JetBlue reprises its 'All You Can Jet' pass with unlimited trips for a month. It's $699 if you fly Fridays and Sundays.
JetBlue is repeating its All You Can Jet promotion, offering a month's worth of unlimited flights for $699. If you don't fly Fridays or Sundays, you can get the deal for $499.
The pass is good for travel between Sept. 7 and Oct. 6 and is on sale through Friday, Aug. 20, or until supplies run out.
The promotion was wildly popular last year and sold out early. People used the pass for all kinds of travel, from tours of music venues to job searches, The Associated Press reported. The airline garnered a lot of publicity as people shared their travels on sites such as Facebook and Twitter.
The pass, which sold for $599 last year, is an even better deal this year, because airfares have risen, George Hobica, founder of AirfareWatchdog.com, told AP.
Does your boss want you to "operationalize" or "eat your own dog food"?
Yesterday we learned how to use new software to detect unwanted tone in e-mails before we send. Today we'll focus on how to rid our work communication of jargon.
- Bing: People who use jargon
You know the drivel we're talking about: "action items," "cradle-to-grave," "creatives" and "drink the Kool-Aid," to name a few. A fun website called Unsuck It offers substitutes for awful expressions you've heard too much of.
The site lets you type in your phrase of choice and offers the "unsucked" substitution. Or, you can scroll through the glossary.
Bank VP charged with fraud for making it look as if clients were paying their loans on time. Bank may have lost $5.5 million.
The charge was bank fraud, but the perpetrator wasn't in it for the money.
Jeffrey Gonsiewski, a Chicago-area bank vice president, falsified the records of dozens of loans held by people who had become delinquent to make it look as if they were paying on time.
What was in it for Gonsiewski, whom The Chicago Tribune said fancied himself a sort of modern-day Robin Hood? Nothing, unless you want to count a jail sentence.
Gonsiewski, who pleaded guilty last week to one federal count of bank fraud, says he was just trying to help the bank's customers. These days, that's a lot more unusual than fraud.
A no- or low-money-down mortgage is dangerous for the borrower, the lender, and, if enough of these loans are made, for the economy as a whole.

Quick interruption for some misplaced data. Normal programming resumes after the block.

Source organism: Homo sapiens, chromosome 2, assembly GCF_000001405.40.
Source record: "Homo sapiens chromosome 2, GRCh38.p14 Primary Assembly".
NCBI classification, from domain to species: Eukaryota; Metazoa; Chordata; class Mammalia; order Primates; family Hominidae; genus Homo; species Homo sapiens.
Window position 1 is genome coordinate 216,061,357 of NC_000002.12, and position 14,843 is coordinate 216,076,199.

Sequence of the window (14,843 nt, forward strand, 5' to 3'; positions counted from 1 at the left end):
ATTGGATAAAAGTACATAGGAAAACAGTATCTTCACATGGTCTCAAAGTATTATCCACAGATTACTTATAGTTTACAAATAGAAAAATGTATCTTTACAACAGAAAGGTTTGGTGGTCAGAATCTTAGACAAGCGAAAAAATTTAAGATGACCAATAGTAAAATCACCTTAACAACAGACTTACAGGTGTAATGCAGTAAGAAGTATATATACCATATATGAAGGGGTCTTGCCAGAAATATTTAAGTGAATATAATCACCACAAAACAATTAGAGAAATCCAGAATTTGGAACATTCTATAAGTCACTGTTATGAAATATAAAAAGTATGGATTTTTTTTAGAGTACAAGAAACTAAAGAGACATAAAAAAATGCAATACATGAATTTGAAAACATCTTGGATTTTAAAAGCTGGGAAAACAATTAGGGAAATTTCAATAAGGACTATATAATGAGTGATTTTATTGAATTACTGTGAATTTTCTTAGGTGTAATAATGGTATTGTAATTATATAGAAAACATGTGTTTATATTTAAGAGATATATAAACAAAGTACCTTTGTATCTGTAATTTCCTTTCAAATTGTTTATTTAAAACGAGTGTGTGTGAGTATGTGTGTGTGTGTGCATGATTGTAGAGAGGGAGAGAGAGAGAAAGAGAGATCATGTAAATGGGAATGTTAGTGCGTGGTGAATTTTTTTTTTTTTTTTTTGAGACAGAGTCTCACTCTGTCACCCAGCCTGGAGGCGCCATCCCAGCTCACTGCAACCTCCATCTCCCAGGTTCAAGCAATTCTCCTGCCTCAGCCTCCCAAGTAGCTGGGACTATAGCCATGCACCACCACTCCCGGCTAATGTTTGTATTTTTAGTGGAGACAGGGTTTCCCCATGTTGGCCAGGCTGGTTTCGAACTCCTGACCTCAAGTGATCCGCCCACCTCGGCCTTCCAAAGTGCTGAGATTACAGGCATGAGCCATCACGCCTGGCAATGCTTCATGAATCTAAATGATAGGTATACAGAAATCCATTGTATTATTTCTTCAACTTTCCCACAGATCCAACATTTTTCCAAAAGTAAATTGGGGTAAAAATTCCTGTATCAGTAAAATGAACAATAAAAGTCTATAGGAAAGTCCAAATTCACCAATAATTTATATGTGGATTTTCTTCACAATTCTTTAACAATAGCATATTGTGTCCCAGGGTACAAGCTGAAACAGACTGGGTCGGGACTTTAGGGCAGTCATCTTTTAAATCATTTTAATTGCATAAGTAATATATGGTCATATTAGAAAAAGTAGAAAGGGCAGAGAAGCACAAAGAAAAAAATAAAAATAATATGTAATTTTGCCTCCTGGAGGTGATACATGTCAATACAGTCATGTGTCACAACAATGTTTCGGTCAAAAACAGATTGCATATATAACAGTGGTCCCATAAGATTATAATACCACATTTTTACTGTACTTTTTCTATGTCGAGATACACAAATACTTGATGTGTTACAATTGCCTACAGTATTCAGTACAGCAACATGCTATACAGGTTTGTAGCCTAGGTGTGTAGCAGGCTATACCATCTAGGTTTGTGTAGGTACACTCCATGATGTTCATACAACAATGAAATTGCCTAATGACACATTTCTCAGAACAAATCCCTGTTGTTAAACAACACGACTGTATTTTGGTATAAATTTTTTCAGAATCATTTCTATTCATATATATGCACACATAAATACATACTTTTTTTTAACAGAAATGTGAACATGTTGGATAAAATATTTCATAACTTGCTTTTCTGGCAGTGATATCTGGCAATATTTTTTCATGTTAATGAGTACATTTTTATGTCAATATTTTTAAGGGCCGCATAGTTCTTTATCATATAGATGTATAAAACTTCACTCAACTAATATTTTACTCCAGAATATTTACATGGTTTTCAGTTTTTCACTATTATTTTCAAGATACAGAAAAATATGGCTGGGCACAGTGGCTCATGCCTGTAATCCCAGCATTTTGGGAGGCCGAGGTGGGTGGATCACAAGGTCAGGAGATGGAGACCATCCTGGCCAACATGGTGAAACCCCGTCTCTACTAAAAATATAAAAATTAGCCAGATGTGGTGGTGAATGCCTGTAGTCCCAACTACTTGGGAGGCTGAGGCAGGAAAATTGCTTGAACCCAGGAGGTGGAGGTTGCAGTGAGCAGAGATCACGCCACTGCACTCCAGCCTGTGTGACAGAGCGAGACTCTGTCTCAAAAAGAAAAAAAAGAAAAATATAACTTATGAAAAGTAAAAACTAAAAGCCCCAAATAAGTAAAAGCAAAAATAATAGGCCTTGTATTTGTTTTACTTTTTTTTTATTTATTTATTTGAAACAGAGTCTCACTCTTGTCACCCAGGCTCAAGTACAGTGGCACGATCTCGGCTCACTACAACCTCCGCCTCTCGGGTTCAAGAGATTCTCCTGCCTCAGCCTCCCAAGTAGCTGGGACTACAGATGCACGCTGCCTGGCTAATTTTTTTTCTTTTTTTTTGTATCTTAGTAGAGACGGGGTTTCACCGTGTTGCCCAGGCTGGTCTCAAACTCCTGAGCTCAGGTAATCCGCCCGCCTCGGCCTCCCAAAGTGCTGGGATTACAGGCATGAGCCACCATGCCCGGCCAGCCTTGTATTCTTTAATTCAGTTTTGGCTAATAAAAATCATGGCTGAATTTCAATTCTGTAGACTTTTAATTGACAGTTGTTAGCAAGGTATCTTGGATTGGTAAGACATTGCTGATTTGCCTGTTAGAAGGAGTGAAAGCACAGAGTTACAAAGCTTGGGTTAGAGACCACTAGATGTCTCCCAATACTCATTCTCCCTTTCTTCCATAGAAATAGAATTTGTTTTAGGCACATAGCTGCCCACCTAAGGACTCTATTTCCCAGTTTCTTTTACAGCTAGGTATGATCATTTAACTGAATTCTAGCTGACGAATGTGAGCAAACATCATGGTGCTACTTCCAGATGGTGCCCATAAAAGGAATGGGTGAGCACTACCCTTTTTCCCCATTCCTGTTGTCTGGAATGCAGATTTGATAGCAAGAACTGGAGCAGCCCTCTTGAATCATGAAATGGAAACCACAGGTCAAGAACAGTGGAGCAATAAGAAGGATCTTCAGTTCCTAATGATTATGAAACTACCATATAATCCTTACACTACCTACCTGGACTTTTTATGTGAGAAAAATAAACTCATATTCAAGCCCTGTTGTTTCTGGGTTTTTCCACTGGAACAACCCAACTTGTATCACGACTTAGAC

I really thought it would take longer than this.
If you have been reading this blog for a while, you know that I am generally skeptical of the proposition that we will learn much of anything from the Great Recession. My assumption has long been that given five or 10 years we will be the same bunch of ignorant fools we always were, doing the same foolish things.
But I did think that in the shorter term -- this year and next -- some of the more obviously foolish stuff would be avoided. I didn't think anybody would be willing to invest in GM in 2010. And I didn't think that anybody would be discussing taking out new no-money-down mortgages anytime soon. I was wrong on both counts. Post continues after video.
Should we let all of the tax cuts sunset, or just part of them? Or should we keep them in place?
No matter what you think about President Obama, you have to appreciate the sheer amount of work he's managed to get Congress to do in the few years he's been in office. Whether or not they're the right things to do will remain to be seen. But one topic that is sure to take center stage within the next few months, if not weeks, is what we should be doing about the soon-to-be-expiring Bush-era tax cuts.
A little history for those of us who weren't paying taxes before 2001 (that includes myself, at least on any meaningful level):
Company uses scratch-and-sniff to educate about the dangers of natural-gas leaks.
Scratch-and-sniff is usually associated with pleasing scents: men's cologne, women's perfume, new-car smell.
Not so with this month's bills from Puget Sound Energy, serving 1 million-plus customers in Washington state. A pamphlet (.pdf file) accompanying the bill is infused with the odor of rotten eggs. Scratch the pamphlet and you'll know what a natural-gas leak smells like. When you smell that smell, it's time to leave the house. Right. Now.
Some found the smelly pamphlet humorous.
Rogue app allows hackers to post spam on Facebook pages.
If you're offered a chance to install a "dislike" button on your Facebook page, ignore it. It's part of a phishing scam.
The idea behind the "dislike" button is to allow users to flag comments they don't like. Facebook has a like button but not a dislike button, and says it has no plans to add one.
New Outlook plug-in attempts to keep inappropriate emotion out of our online missives. But can it overcome human stupidity?
It's happened to us all. An e-mail we thought was perfectly clear and straightforward was taken by the recipient the wrong way. Perhaps he was offended, angered or thought we were making fun of him. And all we wanted was to make sure he knew the meeting was at 9 a.m., not 10 a.m., and he needed to be there on time.
A new software program wants to save us from ourselves. ToneCheck is a plug-in that works with Microsoft Outlook and was created by the Canadian company Lymbix. Once installed, it will check your messages for inappropriate emotion, giving you an opportunity to reword your missives before you hit "send."
Lymbix CEO Matt Eldridge came up with the program after he found that his e-mail sales pitches fell flat, he told ABC News' Ki Mae Heussner: "I thought to myself, there's a spell check, there's a grammar check. There must be a check I can download into my Outlook to check my tone."
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